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The prosecutor spent a good part of her rebuttal argument defending her use of appellant’s booking photo. She asserted, “The evidentiary value of that photograph is, believe it or not, folks, we live in a world where we all have preconceived ideas about what a woman who looks like that would like. Does she look like a lesbian to you? [¶] Of course not every lesbian looks like that. But you have to ask yourself, why would a woman dress this way? Why would a woman have her hair that short? Is it because she is sexually attracted to other females? It had evidentiary value. [¶] And the defendant is charged with sexually molesting a female child, so her sexual orientation and whether or not she’s ever had a boyfriend or whether or not she’s attracted to females or whether or not she looks like this when she’s arrested and then looks like that for trial is absolutely relevant.”

Pertinent Jury Instructions

The trial court instructed the jurors, “Do not let bias, sympathy, prejudice, or public opinion influence your decision. Bias includes . . . bias for or against the . . . defendant . . . based on disability, gender, nationality, national origin, race or ethnicity, religion, gender identity, sexual orientation, age, or socioeconomic status.” The court also instructed the jurors that “[n]othing the attorneys say is evidence. . . . Their questions are not evidence. Only the witnesses’ answers are evidence. . . . Do not assume that something is true just because one of the attorneys asked a question that suggested it was true.” “If I sustained an objection, you must ignore the question. If the witness was not permitted to answer, do not guess what the answer might have been or why I ruled as I did.”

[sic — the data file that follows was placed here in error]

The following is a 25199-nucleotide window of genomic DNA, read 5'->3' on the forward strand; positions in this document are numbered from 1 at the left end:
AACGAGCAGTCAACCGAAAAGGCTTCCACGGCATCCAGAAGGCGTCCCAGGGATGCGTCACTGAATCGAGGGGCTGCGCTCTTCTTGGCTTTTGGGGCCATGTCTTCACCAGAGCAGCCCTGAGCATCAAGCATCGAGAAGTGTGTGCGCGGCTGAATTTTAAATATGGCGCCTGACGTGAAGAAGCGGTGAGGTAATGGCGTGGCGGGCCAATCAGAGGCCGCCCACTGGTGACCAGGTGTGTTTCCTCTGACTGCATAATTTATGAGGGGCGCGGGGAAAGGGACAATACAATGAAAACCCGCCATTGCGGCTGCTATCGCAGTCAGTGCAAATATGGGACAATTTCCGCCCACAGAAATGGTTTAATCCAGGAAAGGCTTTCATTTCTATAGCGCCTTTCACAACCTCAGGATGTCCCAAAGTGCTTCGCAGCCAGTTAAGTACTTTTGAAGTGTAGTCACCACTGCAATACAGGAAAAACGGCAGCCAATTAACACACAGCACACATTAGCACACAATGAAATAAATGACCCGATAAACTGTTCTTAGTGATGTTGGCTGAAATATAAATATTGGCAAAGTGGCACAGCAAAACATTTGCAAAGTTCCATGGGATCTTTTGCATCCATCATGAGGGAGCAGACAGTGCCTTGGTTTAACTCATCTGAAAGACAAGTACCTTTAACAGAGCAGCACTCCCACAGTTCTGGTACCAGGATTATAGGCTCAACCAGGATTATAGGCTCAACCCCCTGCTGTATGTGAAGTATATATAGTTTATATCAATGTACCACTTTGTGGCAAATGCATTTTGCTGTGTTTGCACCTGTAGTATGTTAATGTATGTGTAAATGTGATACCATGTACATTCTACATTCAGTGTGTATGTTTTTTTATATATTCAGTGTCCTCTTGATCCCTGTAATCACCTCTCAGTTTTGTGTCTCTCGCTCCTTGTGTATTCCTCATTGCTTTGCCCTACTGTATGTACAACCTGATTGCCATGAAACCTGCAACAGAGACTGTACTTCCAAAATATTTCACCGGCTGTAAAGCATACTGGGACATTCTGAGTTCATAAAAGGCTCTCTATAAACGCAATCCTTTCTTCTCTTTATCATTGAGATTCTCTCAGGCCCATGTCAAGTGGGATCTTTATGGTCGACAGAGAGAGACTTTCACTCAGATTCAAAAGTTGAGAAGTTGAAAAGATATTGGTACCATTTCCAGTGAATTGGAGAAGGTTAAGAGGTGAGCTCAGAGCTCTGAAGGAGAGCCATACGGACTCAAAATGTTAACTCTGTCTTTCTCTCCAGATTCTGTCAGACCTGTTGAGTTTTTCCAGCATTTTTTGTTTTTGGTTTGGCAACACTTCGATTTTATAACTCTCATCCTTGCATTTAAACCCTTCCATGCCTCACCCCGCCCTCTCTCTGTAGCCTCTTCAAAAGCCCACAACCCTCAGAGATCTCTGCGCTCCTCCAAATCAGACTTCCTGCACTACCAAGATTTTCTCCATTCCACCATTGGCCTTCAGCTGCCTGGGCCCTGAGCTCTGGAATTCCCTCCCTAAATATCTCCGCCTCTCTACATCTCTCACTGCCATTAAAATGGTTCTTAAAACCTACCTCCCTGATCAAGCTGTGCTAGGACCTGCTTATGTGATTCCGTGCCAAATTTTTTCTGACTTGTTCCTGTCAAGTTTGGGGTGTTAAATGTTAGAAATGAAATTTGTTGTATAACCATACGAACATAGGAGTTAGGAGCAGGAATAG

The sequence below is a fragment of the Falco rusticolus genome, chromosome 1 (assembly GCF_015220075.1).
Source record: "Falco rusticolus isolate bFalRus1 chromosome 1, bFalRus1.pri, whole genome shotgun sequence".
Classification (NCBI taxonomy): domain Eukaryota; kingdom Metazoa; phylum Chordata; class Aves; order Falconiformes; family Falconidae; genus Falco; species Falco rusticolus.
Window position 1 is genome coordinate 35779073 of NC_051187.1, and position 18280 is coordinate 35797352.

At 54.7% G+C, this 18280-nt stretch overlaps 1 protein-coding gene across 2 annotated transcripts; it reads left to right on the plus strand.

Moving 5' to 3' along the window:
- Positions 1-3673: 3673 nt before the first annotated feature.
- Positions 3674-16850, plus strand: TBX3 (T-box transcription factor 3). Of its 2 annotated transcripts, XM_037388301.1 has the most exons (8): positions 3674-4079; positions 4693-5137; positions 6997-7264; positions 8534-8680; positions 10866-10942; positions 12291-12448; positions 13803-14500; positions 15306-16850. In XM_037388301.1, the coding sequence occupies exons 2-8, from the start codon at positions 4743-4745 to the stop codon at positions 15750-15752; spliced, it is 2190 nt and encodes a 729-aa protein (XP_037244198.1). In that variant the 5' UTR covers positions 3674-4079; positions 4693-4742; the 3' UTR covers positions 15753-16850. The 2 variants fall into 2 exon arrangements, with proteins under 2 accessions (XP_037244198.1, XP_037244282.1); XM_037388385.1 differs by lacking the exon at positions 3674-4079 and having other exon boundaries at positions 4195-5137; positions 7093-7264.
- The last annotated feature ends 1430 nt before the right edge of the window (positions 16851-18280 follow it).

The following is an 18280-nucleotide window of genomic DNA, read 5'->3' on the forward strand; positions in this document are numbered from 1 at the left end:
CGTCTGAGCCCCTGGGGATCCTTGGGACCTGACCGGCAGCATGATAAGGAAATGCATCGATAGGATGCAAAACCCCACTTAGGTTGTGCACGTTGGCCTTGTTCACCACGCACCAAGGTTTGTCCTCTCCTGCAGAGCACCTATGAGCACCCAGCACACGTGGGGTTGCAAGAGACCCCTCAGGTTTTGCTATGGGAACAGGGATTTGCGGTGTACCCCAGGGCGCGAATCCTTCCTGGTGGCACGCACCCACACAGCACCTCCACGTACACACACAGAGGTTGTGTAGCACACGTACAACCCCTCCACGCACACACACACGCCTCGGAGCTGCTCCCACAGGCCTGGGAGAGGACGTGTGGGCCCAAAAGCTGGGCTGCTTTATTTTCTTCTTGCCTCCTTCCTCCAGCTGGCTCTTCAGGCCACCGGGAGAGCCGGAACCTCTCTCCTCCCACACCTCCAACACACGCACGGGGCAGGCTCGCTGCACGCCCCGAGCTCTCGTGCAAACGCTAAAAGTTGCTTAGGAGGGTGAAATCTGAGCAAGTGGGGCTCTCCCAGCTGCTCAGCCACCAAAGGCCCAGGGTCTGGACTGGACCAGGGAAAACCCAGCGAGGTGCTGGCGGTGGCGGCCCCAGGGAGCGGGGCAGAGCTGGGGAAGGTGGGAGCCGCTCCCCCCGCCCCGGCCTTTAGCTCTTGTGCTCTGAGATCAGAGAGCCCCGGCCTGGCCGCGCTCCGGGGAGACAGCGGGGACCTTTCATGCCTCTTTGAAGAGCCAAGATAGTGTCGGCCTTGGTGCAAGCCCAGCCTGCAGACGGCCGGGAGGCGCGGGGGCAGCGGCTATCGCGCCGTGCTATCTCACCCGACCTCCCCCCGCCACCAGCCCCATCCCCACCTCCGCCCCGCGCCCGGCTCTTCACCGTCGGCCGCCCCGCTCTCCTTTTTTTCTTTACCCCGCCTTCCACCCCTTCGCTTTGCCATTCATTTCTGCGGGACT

Verdict and Sentencing

The jury found appellant guilty as charged of one count of continuous sexual abuse of a child. (Pen. Code, § 288.5, subd. (a).) It also found true an allegation that appellant engaged in substantial sexual conduct, so as to make her presumptively ineligible for probation. (Pen. Code, § 1203.066.) The court thereupon sentenced her to 16 years in prison.


Appellant argues the trial court erred in denying her request for a mistrial. In her view, the evidence about her sexual orientation was not only irrelevant and unduly prejudicial, its admission rendered her trial fundamentally unfair in violation of due process. Based on the state of the case at the time appellant moved for a mistrial, we can discern no abuse of discretion in the trial court’s decision to deny her motions.

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The law is clear. A motion for a mistrial should only be granted when the defendant’s chances of receiving a fair trial have been irretrievably damaged. (People v. Ayala (2000) 23 Cal.4th 225, 282 [96 Cal.Rptr.2d 682, 1 P.3d 3].) " 'Whether a particular incident is incurably prejudicial is by its nature a speculative matter, and the trial court is vested with considerable discretion in ruling on mistrial motions. [Citation.]’ [Citation.]” (People v. Wallace (2008) 44 Cal.4th 1032, 1068 [81 Cal.Rptr.3d 651, 189 P.3d 911].) Unless the trial court’s ruling is “‘arbitrary, capricious or patently absurd, ’” we are powerless to disturb it. (People v. Dunn (2012) 205 Cal.App.4th 1086, 1094 [141 Cal.Rptr.3d 193], quoting People v. Guerra (2006) 37 Cal.4th 1067, 1113 [40 Cal.Rptr.3d 118, 129 P.3d 321].)

As we explain below, the trial judge’s initial instincts in this case were correct: Appellant’s sexual orientation had no logical bearing on whether she was guilty of sexually abusing A.G. However, in making his pretrial ruling, the trial judge did not take the issue of appellant’s sexual orientation completely off the table. Although the judge obviously didn’t want the trial to center on that issue, he decided to wait and see how the evidence unfolded at trial rather than make a definitive ruling at the outset of the case. The lid of the evidentiary box having been left open, the prosecutor pried at it like Pandora until the legal consequences leaped out in closing argument.